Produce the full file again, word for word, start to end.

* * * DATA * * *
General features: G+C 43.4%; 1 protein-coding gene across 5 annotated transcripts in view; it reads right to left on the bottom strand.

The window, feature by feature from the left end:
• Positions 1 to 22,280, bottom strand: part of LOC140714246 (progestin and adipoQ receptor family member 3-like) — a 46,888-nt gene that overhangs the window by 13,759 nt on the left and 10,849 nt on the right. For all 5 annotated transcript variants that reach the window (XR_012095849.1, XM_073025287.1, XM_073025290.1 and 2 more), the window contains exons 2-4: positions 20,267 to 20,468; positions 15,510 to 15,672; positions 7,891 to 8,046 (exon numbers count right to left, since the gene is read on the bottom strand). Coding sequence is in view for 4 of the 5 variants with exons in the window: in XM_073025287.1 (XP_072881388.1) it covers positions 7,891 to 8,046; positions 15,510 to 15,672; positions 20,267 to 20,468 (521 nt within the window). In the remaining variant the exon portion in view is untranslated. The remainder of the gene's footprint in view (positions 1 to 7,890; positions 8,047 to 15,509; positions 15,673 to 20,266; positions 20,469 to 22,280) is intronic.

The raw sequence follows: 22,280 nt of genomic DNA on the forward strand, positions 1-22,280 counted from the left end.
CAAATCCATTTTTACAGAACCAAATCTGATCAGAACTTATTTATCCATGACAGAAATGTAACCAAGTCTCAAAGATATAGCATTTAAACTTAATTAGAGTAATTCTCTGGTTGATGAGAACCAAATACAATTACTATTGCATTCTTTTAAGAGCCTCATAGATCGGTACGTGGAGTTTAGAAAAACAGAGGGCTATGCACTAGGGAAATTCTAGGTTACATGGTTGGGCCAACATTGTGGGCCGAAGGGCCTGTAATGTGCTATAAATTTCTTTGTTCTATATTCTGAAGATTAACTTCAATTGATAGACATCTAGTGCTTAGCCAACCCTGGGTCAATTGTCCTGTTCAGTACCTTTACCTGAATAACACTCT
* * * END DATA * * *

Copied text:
General features: G+C 43.4%; 1 protein-coding gene across 5 annotated transcripts in view; it reads right to left on the bottom strand.

The window, feature by feature from the left end:
• Positions 1 to 22,280, bottom strand: part of LOC140714246 (progestin and adipoQ receptor family member 3-like) — a 46,888-nt gene that overhangs the window by 13,759 nt on the left and 10,849 nt on the right. For all 5 annotated transcript variants that reach the window (XR_012095849.1, XM_073025287.1, XM_073025290.1 and 2 more), the window contains exons 2-4: positions 20,267 to 20,468; positions 15,510 to 15,672; positions 7,891 to 8,046 (exon numbers count right to left, since the gene is read on the bottom strand). Coding sequence is in view for 4 of the 5 variants with exons in the window: in XM_073025287.1 (XP_072881388.1) it covers positions 7,891 to 8,046; positions 15,510 to 15,672; positions 20,267 to 20,468 (521 nt within the window). In the remaining variant the exon portion in view is untranslated. The remainder of the gene's footprint in view (positions 1 to 7,890; positions 8,047 to 15,509; positions 15,673 to 20,266; positions 20,469 to 22,280) is intronic.

The raw sequence follows: 22,280 nt of genomic DNA on the forward strand, positions 1-22,280 counted from the left end.
CAAATCCATTTTTACAGAACCAAATCTGATCAGAACTTATTTATCCATGACAGAAATGTAACCAAGTCTCAAAGATATAGCATTTAAACTTAATTAGAGTAATTCTCTGGTTGATGAGAACCAAATACAATTACTATTGCATTCTTTTAAGAGCCTCATAGATCGGTACGTGGAGTTTAGAAAAACAGAGGGCTATGCACTAGGGAAATTCTAGGTTACATGGTTGGGCCAACATTGTGGGCCGAAGGGCCTGTAATGTGCTATAAATTTCTTTGTTCTATATTCTGAAGATTAACTTCAATTGATAGACATCTAGTGCTTAGCCAACCCTGGGTCAATTGTCCTGTTCAGTACCTTTACCTGAATAACACTCT